In previous analyses of the influence of language on cognition, speech has been the main channel examined. In studies conducted among Yucatec Mayas, efforts to determine the preferred frame of reference in use in this community have failed to reach an agreement (Bohnemeyer & Stolz, 2006; Levinson, 2003 vs. Le Guen, 2006, 2009). This paper argues for a multimodal analysis of language that encompasses gesture as well as speech, and shows that the preferred frame of reference in Yucatec Maya is (...)
    Direct download (8 more)  
     
    Export citation  
     
    Bookmark   7 citations  
  • Cross-Cultural Differences in Mental Representations of Time: Evidence From an Implicit Nonlinguistic Task.Orly Fuhrman & Lera Boroditsky - 2010 - Cognitive Science 34 (8):1430-1451.
    Across cultures people construct spatial representations of time. However, the particular spatial layouts created to represent time may differ across cultures. This paper examines whether people automatically access and use culturally specific spatial representations when reasoning about time. In Experiment 1, we asked Hebrew and English speakers to arrange pictures depicting temporal sequences of natural events, and to point to the hypothesized location of events relative to a reference point. In both tasks, English speakers (who read left to right) arranged (...)
    Direct download (7 more)  
     
    Export citation  
     
    Bookmark   39 citations  
  • Space and Time in the Child’s Mind: Evidence for a Cross-Dimensional Asymmetry.Daniel Casasanto, Olga Fotakopoulou & Lera Boroditsky - 2010 - Cognitive Science 34 (3):387-405.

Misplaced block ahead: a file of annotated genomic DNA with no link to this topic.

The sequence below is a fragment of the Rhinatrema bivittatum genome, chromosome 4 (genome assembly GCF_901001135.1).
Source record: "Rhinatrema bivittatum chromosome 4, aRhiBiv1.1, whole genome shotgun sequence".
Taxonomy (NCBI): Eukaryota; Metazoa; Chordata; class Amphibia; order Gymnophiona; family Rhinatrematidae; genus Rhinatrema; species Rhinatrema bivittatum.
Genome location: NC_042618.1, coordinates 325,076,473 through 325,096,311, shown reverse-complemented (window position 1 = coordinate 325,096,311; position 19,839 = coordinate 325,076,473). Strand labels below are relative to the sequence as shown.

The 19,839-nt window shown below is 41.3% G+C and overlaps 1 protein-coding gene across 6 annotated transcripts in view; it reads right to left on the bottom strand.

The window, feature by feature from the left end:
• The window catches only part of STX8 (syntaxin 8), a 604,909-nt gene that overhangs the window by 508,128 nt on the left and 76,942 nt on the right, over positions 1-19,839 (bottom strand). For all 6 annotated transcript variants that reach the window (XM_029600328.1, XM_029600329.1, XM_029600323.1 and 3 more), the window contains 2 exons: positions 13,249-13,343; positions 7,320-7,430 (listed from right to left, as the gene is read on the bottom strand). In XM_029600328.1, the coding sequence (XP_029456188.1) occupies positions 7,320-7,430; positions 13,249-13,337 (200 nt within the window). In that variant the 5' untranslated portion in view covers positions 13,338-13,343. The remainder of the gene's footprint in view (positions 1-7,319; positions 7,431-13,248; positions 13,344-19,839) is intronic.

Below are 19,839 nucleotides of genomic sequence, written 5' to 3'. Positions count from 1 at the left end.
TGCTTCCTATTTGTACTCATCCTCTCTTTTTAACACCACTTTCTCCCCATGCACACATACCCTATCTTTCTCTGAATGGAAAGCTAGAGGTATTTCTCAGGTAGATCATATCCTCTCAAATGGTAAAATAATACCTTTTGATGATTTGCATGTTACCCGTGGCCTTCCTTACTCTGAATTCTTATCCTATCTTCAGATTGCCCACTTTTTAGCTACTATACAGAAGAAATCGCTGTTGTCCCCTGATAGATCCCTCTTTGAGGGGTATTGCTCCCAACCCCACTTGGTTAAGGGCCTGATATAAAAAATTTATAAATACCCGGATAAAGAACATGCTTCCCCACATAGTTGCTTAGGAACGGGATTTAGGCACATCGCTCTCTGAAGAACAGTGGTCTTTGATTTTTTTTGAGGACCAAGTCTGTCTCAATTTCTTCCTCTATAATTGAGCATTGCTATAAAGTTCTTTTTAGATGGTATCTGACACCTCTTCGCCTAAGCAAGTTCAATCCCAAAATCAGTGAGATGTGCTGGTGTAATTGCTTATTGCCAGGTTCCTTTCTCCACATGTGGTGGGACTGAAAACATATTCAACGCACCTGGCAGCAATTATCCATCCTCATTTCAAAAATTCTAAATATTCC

No categories
    Direct download (8 more)  
     
    Export citation  
     
    Bookmark   25 citations  
  • Numbers and Arithmetic: Neither Hardwired Nor Out There.Rafael Núñez - 2009 - Biological Theory 4 (1):68-83.
    What is the nature of number systems and arithmetic that we use in science for quantification, analysis, and modeling? I argue that number concepts and arithmetic are neither hardwired in the brain, nor do they exist out there in the universe. Innate subitizing and early cognitive preconditions for number— which we share with many other species—cannot provide the foundations for the precision, richness, and range of number concepts and simple arithmetic, let alone that of more complex mathematical concepts. Numbers and (...)
    Direct download (4 more)  
     
    Export citation  
     
    Bookmark   12 citations  
  • Lexico-Grammatical Alignment in Metaphor Construal.Jenny Lederer - 2019 - Cognitive Linguistics 30 (1):165-203.
    This study concerns the distribution of metaphorical lexis in discrete syntactic constructions. Source and target seed language from established conceptual metaphors in economic discourse is used to catalogue the specific patterns of how metaphorical pairs align in five syntactic constructions: A-NP, N-N, NP-of-NP, V-NP, and X is Y. Utilizing the Corpus of Contemporary American English, the examination includes 12 frequent metaphorical target triggers combined with 84 source triggers to produce 2,016 ordered collocations, i.e. investment freeze and turbulent market. Through detailed (...)
    No categories
    Direct download (2 more)  
     
    Export citation  
     
    Bookmark  
  • Eye Movements Reveal Mental Looking Through Time.Kurt Stocker, Matthias Hartmann, Corinna S. Martarelli & Fred W. Mast - 2016 - Cognitive Science 40 (7):1648-1670.
    People often make use of a spatial “mental time line” to represent events in time. We investigated whether the eyes follow such a mental time line during online language comprehension of sentences that refer to the past, present, and future. Participants' eye movements were measured on a blank screen while they listened to these sentences. Saccade direction revealed that the future is mapped higher up in space than the past. Moreover, fewer saccades were made when two events are simultaneously taking (...)
    No categories
    Direct download (6 more)  
     
    Export citation  
     
    Bookmark   5 citations  
  • The Heart’s Downward Path to Happiness: Cross-Cultural Diversity in Spatial Metaphors of Affect.Yuma Ito & Ewelina Wnuk - 2021 - Cognitive Linguistics 32 (2):195-218.